When a company carries forward or back a tax loss or credit, however, the IRS may examine the loss year, and any intervening or prior year, to determine the correct loss or credit available for carryover purposes, even if the statute of limitations on assessment for those years has expired.[7]   The IRS could examine and adjust any “closed” year if the statute for the tax year in which the attribute was utilized remains open.  Note that the IRS could make no additional assessment in the closed year, the IRS’s adjustments would go only to adjusting the carryover amounts.

The IRS may adjust items in any closed year to correctly compute the tax in an open year.[8]  In Lone Manor Farms, the court held that when a taxpayer claimed an NOL for an open year, it was necessary to determine whether the NOLs claimed for that year were still available, or should have been absorbed in closed years, allowing adjustment to the income in such closed years, regardless of whether the taxpayer had claimed the NOL in the closed years.[9]

In Revenue Ruling 85-64,[10] the taxpayer timely filed returns for 1978 through 1981 and reported no tax liability for each of these years.  The IRS examined the returns and found that 1978 had taxable income of $15,000 and 1979 had taxable income of $8,000.   The IRS also found that 1981 had an NOL of greater than $23,000.  At the time of examination, the 1978 year was closed for assessment.  The ruling holds that the 1982 NOL must first be carried back and “absorbed” in 1978, so that only if the NOL exceeded $15,000 would the NOL be available to carry back to 1979.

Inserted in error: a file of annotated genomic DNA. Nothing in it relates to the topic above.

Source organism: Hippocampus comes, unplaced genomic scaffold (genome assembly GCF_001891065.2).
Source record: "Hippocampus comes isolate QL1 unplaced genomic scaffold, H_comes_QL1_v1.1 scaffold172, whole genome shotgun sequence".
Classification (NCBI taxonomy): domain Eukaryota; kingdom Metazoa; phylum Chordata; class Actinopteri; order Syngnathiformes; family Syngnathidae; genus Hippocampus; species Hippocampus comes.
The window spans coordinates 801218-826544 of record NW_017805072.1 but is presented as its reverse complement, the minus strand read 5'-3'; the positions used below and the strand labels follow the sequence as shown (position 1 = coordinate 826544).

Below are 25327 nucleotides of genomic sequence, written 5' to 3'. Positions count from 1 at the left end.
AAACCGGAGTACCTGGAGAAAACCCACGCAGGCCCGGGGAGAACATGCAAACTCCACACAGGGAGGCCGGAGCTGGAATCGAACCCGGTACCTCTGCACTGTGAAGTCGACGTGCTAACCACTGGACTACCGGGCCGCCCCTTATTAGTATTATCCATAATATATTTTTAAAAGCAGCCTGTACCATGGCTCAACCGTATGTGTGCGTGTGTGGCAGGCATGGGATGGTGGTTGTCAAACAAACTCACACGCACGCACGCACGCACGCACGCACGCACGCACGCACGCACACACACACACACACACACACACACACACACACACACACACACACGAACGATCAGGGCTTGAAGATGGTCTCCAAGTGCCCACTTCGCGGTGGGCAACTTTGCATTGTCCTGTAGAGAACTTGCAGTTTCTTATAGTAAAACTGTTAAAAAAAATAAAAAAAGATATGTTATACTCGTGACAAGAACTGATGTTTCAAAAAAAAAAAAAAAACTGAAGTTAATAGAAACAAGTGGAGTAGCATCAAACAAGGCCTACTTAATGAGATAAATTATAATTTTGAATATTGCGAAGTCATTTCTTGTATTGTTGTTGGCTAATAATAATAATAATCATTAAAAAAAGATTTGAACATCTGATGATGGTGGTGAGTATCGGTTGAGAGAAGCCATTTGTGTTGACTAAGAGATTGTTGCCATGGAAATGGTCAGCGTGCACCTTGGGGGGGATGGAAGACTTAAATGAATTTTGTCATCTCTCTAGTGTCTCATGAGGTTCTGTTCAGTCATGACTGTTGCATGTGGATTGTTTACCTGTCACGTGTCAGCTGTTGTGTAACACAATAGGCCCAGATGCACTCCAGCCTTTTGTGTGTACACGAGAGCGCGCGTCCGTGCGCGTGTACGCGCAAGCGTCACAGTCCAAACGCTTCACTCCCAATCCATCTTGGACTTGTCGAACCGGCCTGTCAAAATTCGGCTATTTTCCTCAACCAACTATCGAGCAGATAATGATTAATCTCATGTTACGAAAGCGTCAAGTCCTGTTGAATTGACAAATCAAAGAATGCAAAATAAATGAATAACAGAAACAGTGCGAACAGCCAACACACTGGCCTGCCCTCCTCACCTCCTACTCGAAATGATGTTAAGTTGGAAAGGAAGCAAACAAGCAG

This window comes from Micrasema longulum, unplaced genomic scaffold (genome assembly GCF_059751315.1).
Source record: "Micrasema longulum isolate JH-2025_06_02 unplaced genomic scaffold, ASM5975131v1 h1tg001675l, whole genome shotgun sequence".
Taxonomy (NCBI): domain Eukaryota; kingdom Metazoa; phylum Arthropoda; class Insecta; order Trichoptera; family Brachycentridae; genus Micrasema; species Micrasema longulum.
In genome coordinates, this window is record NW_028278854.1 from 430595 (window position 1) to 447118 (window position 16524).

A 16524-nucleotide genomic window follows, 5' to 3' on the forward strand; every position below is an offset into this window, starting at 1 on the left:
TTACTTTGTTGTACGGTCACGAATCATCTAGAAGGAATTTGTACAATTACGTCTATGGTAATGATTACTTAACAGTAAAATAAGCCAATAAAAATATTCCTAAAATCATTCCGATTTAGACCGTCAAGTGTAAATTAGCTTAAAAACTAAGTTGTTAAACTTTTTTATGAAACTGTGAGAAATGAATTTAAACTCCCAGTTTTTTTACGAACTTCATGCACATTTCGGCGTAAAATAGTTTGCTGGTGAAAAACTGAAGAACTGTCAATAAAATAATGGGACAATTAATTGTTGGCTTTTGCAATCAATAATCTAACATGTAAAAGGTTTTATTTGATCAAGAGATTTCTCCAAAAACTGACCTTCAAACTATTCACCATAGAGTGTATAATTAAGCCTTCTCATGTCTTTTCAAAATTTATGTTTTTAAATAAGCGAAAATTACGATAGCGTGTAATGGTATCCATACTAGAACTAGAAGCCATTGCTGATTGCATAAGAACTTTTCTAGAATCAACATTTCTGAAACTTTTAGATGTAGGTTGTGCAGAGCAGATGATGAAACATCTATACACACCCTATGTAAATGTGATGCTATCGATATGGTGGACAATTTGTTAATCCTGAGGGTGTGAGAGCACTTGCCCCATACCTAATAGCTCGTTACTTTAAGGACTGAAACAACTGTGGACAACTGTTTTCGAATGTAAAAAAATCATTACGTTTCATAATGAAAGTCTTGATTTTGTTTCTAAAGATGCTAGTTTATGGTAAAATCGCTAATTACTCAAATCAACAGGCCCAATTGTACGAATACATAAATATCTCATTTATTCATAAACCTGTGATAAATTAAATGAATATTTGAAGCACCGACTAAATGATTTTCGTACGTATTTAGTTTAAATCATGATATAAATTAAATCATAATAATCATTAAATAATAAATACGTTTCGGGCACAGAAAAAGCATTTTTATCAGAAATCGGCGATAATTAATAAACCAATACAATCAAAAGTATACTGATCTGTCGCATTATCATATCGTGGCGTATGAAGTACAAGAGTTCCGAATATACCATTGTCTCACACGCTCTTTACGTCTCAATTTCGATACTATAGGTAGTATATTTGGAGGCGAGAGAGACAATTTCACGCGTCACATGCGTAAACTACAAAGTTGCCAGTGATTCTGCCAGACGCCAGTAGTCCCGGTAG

Taxpayer’s Ability To Make Adjustments To Items In Closed Years For NOL Determinations

The Service has stated frequently that for Section 172 of the Internal Revenue Code, “taxable income” means “correct taxable income.”[11]     Revenue Ruling 56-285,[12] holds that the fact that the statutory period for assessment of income taxes for the year in which a loss was sustained has expired does not preclude the Service from making such adjustments as may be necessary to correct the net operating loss deduction.   The rationale underlying these rulings and the authority to be discussed following is that when a prior year’s taxable income has impact on another taxable year, it is that year’s “correct” taxable income controlling in the related year not the taxable income previously erroneously stated on the return.